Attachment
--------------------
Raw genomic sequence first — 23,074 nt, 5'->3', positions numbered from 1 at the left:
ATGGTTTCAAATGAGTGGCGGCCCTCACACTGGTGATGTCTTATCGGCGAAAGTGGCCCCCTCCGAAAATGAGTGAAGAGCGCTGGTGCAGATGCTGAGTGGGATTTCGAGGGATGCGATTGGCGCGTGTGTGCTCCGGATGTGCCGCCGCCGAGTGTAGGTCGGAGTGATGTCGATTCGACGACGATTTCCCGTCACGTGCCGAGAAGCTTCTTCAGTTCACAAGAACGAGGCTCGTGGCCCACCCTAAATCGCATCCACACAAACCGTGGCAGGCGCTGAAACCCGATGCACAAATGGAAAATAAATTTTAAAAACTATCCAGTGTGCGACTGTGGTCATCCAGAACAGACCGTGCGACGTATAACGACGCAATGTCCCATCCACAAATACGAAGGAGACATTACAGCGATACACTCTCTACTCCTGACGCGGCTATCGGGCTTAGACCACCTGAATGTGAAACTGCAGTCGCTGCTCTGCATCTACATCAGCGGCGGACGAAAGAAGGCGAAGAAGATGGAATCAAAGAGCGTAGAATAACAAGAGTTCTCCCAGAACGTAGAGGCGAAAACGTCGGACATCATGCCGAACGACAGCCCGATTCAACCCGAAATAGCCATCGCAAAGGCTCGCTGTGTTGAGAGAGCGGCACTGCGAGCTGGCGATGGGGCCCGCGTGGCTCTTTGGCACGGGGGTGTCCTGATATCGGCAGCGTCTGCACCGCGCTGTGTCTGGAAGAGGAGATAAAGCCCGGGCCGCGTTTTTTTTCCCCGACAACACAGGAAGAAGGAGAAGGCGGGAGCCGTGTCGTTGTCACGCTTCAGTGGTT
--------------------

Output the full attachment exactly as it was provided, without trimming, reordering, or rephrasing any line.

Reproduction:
Raw genomic sequence first — 23,074 nt, 5'->3', positions numbered from 1 at the left:
ATGGTTTCAAATGAGTGGCGGCCCTCACACTGGTGATGTCTTATCGGCGAAAGTGGCCCCCTCCGAAAATGAGTGAAGAGCGCTGGTGCAGATGCTGAGTGGGATTTCGAGGGATGCGATTGGCGCGTGTGTGCTCCGGATGTGCCGCCGCCGAGTGTAGGTCGGAGTGATGTCGATTCGACGACGATTTCCCGTCACGTGCCGAGAAGCTTCTTCAGTTCACAAGAACGAGGCTCGTGGCCCACCCTAAATCGCATCCACACAAACCGTGGCAGGCGCTGAAACCCGATGCACAAATGGAAAATAAATTTTAAAAACTATCCAGTGTGCGACTGTGGTCATCCAGAACAGACCGTGCGACGTATAACGACGCAATGTCCCATCCACAAATACGAAGGAGACATTACAGCGATACACTCTCTACTCCTGACGCGGCTATCGGGCTTAGACCACCTGAATGTGAAACTGCAGTCGCTGCTCTGCATCTACATCAGCGGCGGACGAAAGAAGGCGAAGAAGATGGAATCAAAGAGCGTAGAATAACAAGAGTTCTCCCAGAACGTAGAGGCGAAAACGTCGGACATCATGCCGAACGACAGCCCGATTCAACCCGAAATAGCCATCGCAAAGGCTCGCTGTGTTGAGAGAGCGGCACTGCGAGCTGGCGATGGGGCCCGCGTGGCTCTTTGGCACGGGGGTGTCCTGATATCGGCAGCGTCTGCACCGCGCTGTGTCTGGAAGAGGAGATAAAGCCCGGGCCGCGTTTTTTTTCCCCGACAACACAGGAAGAAGGAGAAGGCGGGAGCCGTGTCGTTGTCACGCTTCAGTGGTT